I, personally, don't want them to wait until they have a watertight conclusion. I want to know what kinds of things they find 'resonably promising'. How else are we going to know if we are going in the right direction? Just because scientist say they are making progress in something doesn't, to me anyway, signify an absolute. All it means is that they are at least working on it. For example, I would hope that the US is trying to make adult stem cells work as that would negate the entire embryonic research/abortion debate but by not coming out and publicly saying 'we understand certain people don't agree with embryonic stem cell research and, because of that, we are trying to find an alternative that will effectively be agreed upon by everyone', it appears that the US is isn't trying at all. After all, if Sweden can make adult stem cells work, why can't we. At least Sweden is TRYING.
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stoirmeil 
Posted: 08-Aug-2005, 12:20 PM
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Well, I hear what you are saying, but that's a bit of an example of what I mean by pressure. Nobody thinks research is done in a complete ivory-tower vacuum any more, but public opinion can really yank the progress of the work around in ways that don't help the process. Also -- I know it's a lot to read, but the great informative site that CC provided the link for above helps a lot to sort out why both kinds of research are productive (and why one is not a simple replacement for the other), and why it's totally not a simple matter of "if the Swedes can get that kind of results, why can't America?" And of course American scientists are working on every kind and pursuing every avenue, just as the Swedish researchers are.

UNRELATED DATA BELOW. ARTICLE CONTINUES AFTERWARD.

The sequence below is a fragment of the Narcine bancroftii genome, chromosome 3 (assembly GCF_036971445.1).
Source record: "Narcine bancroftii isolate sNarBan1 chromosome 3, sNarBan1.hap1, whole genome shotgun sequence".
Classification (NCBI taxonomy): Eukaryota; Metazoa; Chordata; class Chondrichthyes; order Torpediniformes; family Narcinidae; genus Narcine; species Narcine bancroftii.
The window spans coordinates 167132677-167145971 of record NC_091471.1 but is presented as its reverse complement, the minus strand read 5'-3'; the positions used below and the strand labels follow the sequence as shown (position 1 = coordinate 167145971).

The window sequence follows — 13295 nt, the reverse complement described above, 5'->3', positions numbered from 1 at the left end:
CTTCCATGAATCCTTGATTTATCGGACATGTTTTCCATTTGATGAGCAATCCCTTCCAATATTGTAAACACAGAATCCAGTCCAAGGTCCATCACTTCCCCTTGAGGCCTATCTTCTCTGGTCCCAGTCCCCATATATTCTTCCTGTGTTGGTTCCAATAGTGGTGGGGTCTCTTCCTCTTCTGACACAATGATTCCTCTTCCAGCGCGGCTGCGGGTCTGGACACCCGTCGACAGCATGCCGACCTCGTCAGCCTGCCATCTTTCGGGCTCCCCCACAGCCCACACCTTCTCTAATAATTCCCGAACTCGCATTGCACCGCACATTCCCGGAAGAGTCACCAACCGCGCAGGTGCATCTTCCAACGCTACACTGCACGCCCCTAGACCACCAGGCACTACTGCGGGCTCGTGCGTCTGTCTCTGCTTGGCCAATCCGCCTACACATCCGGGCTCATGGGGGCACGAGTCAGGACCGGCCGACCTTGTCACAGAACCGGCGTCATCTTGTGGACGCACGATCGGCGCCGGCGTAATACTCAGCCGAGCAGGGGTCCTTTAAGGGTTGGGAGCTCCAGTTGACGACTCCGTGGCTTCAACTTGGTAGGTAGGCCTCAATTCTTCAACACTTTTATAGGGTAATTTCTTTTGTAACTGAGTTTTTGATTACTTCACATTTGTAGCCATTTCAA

I'm not sure what you mean by "Why haven't we heard anything about it?" meaning adult stem cell research in America. You have heard about it, it's been going on for a long time -- this was how they perfected bone marrow transplants for the treatment of leukemia, among many other things. Researchers in the United States have never made a choice to abandon adult stem cell research in favor of the newer embryonic cell type (which is only about 7 or 8 years old). Nor have the Swedes rejected embryonic cell research. At this point, both kinds of research are being conducted. They are not interchangeable, and for now it still seems quite clear that embryonic cells have far more power to transform and therefore represent a greater range of applications, because they never specialized in the first place. It is a separate issue whether we WANT to use them, for whatever the reason. They have more potential regardless; so far that fact has not changed, and I doubt it will.

You see what I mean, though? Look what this single announcement of one Swedish set of results has sparked at this one site that's mainly about Celtic music and culture. smile.gif "Now maybe we can leave the embryos alone." That's the kind of political pressure that people trying to do good science and report results when they solidly have them ( and not before) have very bad dreams about.
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sorbus 
  Posted: 11-Aug-2005, 03:43 PM
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Here `s something not generally known These Anti Aging Lotions contain cells
extracted from human placenta (afterbirth) Ain`nt Science Wonderful laugh.gif laugh.gif laugh.gif rolleyes.gif cool.gif
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Sonee 
Posted: 12-Aug-2005, 09:57 AM
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QUOTE (sorbus @ 11-Aug-2005, 02:43 PM)
Here `s something not generally known These Anti Aging Lotions contain cells
extracted from human placenta (afterbirth) Ain`nt Science Wonderful laugh.gif laugh.gif laugh.gif rolleyes.gif cool.gif

As far as I'm aware, nobody is arguing the use of afterbirth in cosmetics. This thread was, and is, about stem cell research. FYI sorbus, most Americans have been aware for some time now that placenta is being used in numerous products, not just anti aging lotions. oops.gif oops.gif